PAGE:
As of July 2020, over 2.3 million Ukrainians regularly take advantage of the program.

The Faculty Insight

We remain in the throes of COVID-19, a global health crisis that has spurred a technological race to find effective treatments and vaccines. Amidst the discussion of clinical trials and potential timelines, there is also the ever-important question of how the medicines — once they are available — will actually reach people around the world. In other words, the scientific process is only half the battle; there is an administrative problem that must also be solved in order for the world to collectively benefit from new medical innovations.

But even before COVID-19, the problem of access in global health care systems has contributed to significant economic loss, inequality and loss of life, even in countries like the United States. Unlike the ongoing crisis, in which the world is waiting for a cure, poor access to health care services means that millions of patients around the world cannot acquire countless treatments and services that already exist and are often wasted. Unfortunately, unlike a pandemic virus that has no consideration for wealth or privilege, the heaviest burdens of health care access issues are borne by the communities and families that can least afford to.

The Affordable Medicines program, led by the NHSU and MSH, uses technology to support policy and system-level changes that make it easier (i.e., less expensive) for Ukrainian patients to get treatment for illnesses with high prevalence and morbidity, such as asthma, diabetes and cardiovascular disease. Importantly, the implementation of a digital infrastructure as part of this partnership enables the Ukrainian health care system to not only achieve cost-savings and other efficiencies associated with electronic health records, but also enables practitioners and organizations to become more closely integrated in the way they communicate and transmit information. This means that patients are more likely to get the right medical care in the right place at the right time. Moving toward digital methods to coordinate work also means that the managers will be better able to collect, analyze and utilize data to make future improvements. This sort of initiative is an exemplar case for why public-private partnerships are so powerful. United by a common mission, the NHSU benefits from MSH’s innovation and technical capabilities while MSH, with government backing, is empowered to have a far greater reach and impact than it could likely achieve on its own.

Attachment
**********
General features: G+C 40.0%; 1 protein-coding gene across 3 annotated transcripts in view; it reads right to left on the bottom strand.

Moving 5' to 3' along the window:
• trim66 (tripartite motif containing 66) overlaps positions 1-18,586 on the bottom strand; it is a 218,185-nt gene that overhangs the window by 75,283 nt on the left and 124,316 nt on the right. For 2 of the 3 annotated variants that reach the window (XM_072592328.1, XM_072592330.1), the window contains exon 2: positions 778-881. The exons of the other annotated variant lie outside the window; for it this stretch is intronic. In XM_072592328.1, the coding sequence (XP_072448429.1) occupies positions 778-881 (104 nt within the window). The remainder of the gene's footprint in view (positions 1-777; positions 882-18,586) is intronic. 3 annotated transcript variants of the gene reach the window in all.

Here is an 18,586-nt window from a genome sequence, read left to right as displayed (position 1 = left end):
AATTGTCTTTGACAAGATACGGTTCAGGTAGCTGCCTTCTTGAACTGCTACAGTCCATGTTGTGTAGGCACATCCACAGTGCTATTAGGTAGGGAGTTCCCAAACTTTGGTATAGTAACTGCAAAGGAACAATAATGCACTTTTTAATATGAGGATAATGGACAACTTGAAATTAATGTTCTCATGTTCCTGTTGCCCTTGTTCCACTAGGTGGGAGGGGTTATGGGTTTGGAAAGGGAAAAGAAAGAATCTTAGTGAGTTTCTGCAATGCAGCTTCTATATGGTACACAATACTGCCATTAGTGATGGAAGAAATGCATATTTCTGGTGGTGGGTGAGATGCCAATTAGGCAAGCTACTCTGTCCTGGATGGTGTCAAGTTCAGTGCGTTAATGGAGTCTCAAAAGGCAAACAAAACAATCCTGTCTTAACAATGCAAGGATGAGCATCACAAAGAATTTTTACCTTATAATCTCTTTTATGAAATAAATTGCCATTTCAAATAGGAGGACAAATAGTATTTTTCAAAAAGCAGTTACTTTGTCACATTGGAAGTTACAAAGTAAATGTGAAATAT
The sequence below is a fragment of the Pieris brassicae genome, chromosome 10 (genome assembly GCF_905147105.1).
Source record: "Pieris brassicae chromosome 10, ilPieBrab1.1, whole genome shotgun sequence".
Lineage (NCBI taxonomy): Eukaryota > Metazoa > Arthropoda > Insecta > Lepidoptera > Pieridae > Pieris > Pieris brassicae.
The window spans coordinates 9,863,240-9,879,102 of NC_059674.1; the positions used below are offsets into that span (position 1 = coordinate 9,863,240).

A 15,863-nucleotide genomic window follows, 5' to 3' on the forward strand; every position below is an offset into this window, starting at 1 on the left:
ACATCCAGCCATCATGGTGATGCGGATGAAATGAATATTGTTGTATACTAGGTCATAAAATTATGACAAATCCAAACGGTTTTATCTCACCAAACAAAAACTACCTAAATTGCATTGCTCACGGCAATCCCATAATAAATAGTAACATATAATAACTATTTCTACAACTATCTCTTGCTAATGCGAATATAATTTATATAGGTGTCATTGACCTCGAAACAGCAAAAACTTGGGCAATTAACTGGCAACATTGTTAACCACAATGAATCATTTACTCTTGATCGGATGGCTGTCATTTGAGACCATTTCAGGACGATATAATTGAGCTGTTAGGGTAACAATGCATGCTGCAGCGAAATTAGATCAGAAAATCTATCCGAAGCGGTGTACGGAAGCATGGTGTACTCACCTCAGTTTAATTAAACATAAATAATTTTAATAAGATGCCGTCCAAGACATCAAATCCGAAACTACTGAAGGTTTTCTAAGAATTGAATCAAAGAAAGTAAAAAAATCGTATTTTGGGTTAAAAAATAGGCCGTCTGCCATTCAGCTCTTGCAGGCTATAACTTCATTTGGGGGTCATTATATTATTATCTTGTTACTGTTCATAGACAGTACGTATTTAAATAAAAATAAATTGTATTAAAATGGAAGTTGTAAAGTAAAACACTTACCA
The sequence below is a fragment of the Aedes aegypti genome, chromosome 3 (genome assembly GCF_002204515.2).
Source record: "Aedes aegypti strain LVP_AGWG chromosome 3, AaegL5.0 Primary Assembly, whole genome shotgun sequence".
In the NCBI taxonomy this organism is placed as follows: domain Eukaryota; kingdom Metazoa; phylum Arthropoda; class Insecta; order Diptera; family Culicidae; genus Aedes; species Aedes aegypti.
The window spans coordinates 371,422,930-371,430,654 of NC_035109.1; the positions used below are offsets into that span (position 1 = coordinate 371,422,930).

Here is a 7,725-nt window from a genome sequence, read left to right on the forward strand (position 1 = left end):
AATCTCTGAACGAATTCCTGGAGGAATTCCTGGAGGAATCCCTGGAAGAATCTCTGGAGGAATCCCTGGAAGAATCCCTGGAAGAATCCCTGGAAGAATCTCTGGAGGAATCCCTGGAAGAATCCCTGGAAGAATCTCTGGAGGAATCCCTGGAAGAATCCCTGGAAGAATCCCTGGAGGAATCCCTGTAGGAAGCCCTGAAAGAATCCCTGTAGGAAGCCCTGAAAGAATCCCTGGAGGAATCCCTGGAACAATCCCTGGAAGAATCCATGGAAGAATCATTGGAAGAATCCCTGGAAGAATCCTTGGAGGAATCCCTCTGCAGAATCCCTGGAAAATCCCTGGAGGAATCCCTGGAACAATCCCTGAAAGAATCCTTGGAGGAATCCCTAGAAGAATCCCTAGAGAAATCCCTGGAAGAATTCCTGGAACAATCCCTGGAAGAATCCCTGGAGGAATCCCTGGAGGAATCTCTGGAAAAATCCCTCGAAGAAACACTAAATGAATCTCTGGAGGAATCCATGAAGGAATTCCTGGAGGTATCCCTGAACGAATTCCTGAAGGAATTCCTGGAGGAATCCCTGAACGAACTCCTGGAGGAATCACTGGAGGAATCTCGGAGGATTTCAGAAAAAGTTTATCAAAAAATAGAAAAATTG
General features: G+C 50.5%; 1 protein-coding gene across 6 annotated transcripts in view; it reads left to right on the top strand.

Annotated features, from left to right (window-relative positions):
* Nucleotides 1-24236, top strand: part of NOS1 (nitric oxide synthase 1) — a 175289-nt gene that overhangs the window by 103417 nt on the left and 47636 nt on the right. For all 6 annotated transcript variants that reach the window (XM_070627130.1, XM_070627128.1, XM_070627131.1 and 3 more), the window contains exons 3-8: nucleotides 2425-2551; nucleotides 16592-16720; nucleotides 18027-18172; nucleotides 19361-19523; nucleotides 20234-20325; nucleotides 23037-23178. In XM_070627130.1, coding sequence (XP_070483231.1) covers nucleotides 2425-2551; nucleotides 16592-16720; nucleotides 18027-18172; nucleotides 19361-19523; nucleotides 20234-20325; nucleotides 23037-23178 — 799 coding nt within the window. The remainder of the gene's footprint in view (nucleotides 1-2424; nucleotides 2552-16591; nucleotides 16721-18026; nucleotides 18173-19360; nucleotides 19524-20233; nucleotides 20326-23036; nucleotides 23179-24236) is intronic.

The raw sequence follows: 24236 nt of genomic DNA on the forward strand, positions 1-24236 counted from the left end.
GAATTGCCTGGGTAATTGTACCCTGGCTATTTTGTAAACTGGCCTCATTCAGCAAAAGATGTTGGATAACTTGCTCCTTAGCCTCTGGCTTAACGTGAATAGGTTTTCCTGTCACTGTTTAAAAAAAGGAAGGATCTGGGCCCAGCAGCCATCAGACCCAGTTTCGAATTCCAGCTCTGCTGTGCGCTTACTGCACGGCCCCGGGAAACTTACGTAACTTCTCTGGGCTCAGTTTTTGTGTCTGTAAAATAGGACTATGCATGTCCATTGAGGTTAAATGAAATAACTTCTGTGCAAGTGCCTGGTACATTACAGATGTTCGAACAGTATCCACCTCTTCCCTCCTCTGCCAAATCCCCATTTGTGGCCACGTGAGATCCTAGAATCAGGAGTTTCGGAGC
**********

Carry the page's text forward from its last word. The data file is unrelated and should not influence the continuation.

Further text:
The Darden School of Business’ Institute for Business in Society partners with Concordia and the U.S. Department of State Secretary’s Office of Global Partnerships to present the annual P3 Impact Award, which recognizes leading public-private partnerships that improve communities around the world. This year’s award will be presented at the digital Concordia Annual Summit 21–25 September 2020. The five finalists will be highlighted on Darden Ideas to Action on Fridays leading up to the event.

This article was developed with the support of Darden’s Institute for Business in Society, at which Maggie Morse is director of programs.

The P3 Impact Award
Recognizing leading public-private partnerships that improve communities around the world
About the Expert

Dennie Kim

Assistant Professor of Business Administration

Dennie Kim is an Assistant Professor of Business Administration in the Strategy, Ethics, and Entrepreneurship area at Darden. His research examines the design and performance of whole organizational networks, with particular interest in U.S. health care delivery and reform. Current work examines the networks of Medicare Accountable Care Organizations and surgical procedures, as well as the emergence of retail health clinics in the U.S.

He earned his Ph.D. in business administration from the University of Minnesota and A.B. in biology from Harvard University. Prior to joining academia, he worked for several years as a strategy consultant in the biopharmaceutical industry and project manager in hospital administration.

B.A., Harvard University; Ph.D., University of Minnesota Carlson School of Management